The branding for the 2023 Women's World Cup in Australia and New Zealand has been revealed, with tournament organisers incorporating Maori and Indigenous Australian designs into its look under a banner of going "Beyond Greatness."
Described as a "truly out of the box approach," by FIFA's chief women's football officer Sarai Bareman and unveiled, suitably enough, at 20:23 New Zealand time on Thursday, FIFA's branding will position their showpiece event at the vanguard of women's football's rapid growth, which the organisation hopes will result in 60 million women and girls playing the sport by 2026.
The 2023 tournament will be the first iteration of the Women's World Cup in which 32 nations will compete at the event, the tournament's logo features 32 coloured squares around a football as part of its overall design.
"Women's football continues to grow," FIFA secretary general Fatma Samoura said. "The new slogan perfectly captures where FIFA wants to take the female game in the hearts and minds of football fans worldwide -- Beyond Greatness."
Also prominent in FIFA's branding for 2023 is the use of Maori and Indigenous Australian motifs and designs, a collaboration between the organisation and Maori artist Fiona Collis and Indigenous Australian artist Chern'ee Sutton.
Beyond the branding, the traditional names of the host cities and regions have been incorporated into the language surrounding the tournament.
"Being New Zealand born myself and coming from the region I think something's that's really amazing about both New Zealand and Australia is that we have these incredibly unique Indigenous cultures here," Bareman, who represented Samoa at international level as a player, said.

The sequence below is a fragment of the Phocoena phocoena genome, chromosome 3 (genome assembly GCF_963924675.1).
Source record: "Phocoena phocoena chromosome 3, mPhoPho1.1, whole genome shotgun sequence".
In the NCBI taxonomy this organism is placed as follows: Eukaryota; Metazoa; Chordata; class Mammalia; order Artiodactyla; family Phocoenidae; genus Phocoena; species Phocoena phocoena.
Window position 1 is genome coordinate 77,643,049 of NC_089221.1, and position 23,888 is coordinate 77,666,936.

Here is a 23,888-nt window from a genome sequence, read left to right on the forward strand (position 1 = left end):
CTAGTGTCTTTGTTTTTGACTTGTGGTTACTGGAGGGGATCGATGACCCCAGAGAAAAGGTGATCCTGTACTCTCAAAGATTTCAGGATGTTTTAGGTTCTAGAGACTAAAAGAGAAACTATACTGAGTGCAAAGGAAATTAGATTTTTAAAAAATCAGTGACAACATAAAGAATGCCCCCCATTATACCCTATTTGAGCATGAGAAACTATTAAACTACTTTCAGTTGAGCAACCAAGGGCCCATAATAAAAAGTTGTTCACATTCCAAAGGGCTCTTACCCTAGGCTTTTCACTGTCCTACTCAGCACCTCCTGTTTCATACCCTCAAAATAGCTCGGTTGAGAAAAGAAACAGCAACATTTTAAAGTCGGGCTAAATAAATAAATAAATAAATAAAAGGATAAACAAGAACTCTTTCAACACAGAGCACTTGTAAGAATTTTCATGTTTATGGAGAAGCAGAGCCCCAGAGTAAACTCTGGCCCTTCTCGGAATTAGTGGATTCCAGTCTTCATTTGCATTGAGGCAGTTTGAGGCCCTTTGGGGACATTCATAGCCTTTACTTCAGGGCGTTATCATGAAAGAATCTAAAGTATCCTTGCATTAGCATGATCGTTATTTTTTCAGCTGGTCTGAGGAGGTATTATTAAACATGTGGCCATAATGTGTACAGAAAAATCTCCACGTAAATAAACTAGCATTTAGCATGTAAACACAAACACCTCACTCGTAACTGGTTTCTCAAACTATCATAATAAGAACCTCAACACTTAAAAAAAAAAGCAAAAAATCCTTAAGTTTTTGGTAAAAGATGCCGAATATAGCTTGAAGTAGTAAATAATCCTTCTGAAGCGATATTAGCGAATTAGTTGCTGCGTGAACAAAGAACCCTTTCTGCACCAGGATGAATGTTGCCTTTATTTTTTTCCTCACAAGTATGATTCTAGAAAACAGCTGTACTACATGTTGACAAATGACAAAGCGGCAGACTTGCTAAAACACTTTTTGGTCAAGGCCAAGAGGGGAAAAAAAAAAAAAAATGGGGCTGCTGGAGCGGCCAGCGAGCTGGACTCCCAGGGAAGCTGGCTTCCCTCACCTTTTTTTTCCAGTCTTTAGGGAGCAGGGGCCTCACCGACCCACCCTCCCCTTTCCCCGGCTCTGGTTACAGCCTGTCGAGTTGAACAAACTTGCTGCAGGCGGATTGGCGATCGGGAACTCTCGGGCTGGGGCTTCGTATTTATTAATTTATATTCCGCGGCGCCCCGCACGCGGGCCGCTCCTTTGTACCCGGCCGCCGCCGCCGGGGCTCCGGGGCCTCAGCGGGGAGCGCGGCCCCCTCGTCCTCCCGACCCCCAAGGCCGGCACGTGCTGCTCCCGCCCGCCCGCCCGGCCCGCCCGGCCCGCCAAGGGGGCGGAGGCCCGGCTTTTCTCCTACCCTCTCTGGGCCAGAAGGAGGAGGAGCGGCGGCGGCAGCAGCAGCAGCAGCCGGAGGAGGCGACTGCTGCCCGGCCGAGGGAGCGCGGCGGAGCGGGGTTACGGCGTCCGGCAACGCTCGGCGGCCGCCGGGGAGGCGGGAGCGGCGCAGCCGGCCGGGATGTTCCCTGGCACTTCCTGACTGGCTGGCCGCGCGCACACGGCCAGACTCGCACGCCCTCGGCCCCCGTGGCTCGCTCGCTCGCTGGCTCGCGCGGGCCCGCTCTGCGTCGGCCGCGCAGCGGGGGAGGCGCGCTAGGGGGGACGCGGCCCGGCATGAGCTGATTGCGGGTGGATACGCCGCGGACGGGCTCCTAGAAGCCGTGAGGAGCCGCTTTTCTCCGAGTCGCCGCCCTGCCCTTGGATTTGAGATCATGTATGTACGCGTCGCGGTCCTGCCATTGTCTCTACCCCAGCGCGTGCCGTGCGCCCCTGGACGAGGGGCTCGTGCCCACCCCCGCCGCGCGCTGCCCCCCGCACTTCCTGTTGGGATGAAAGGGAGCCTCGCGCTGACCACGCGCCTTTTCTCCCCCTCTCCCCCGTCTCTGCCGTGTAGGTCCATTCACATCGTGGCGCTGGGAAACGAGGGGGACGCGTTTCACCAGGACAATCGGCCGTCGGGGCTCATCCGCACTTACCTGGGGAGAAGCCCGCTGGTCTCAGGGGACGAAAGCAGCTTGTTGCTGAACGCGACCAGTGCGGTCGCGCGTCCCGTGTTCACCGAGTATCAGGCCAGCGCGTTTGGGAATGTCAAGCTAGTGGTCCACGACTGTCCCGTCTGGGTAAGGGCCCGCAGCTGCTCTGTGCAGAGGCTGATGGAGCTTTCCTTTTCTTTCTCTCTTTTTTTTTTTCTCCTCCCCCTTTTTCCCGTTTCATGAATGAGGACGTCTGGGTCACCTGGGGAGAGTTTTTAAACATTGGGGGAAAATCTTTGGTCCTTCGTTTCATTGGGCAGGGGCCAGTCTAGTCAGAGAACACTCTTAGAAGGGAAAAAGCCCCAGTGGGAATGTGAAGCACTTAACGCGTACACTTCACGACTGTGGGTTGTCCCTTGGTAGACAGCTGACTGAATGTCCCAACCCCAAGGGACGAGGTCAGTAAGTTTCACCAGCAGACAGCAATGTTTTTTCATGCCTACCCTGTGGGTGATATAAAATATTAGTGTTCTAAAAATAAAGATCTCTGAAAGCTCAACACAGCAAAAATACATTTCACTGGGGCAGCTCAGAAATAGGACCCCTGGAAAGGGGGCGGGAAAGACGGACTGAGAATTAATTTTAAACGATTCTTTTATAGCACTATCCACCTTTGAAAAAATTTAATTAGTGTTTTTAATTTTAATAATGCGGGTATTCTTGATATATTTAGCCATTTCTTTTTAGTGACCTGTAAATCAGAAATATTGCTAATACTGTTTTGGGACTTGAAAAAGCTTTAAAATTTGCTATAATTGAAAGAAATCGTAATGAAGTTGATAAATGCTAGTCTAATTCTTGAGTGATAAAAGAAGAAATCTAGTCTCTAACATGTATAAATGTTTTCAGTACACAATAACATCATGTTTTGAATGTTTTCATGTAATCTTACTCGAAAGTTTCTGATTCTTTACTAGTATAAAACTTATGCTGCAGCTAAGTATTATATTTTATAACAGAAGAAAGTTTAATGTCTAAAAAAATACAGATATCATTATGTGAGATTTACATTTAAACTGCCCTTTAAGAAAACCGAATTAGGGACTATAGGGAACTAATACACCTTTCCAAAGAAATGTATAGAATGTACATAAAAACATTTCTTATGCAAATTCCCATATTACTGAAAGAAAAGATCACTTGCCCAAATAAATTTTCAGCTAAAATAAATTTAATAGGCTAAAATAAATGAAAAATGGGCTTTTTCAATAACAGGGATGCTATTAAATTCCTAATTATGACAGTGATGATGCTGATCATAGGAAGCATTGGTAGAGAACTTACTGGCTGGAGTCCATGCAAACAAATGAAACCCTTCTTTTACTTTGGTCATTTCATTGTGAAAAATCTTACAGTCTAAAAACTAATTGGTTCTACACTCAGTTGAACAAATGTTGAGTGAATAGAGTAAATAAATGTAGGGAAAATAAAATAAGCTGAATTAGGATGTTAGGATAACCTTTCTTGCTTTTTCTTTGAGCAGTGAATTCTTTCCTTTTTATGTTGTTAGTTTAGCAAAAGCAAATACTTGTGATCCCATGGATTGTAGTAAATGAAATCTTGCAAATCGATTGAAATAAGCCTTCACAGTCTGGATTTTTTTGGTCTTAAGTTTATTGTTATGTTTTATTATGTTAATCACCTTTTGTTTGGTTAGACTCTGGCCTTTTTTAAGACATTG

After a near 600 day absence due to COVID-related border closures, international football returned to Australia and New Zealand across the past week as the Matildas hosted Brazil in a two-game friendly series in Sydney -- giving the country its first insight into what a home World Cup may look like since it won the right to host the tournament last year.
Both games, however, were played in front of reduced crowds due to ongoing restrictions in the wake of New South Wales' outbreak of the Delta variant of COVID, and players and staff from both sides were forced to observe strict health protocols and isolation requirements to avoid needing to undergo a mandatory, 14-day quarantine period.
"COVID has meant that we've had to be flexible in our approach," said Bareman. "We haven't been able to go into the two host countries as often as we would have normally liked under non-COVID circumstances. So that's meant we've had to adapt.
"I believe the measures that are being put in place by the governments in both countries will mean that we are going to have an open situation 2023 come the FIFA Women's World Cup and both countries will be able to welcome fans, players, teams and everyone that wants to enjoy the Women's World Cup."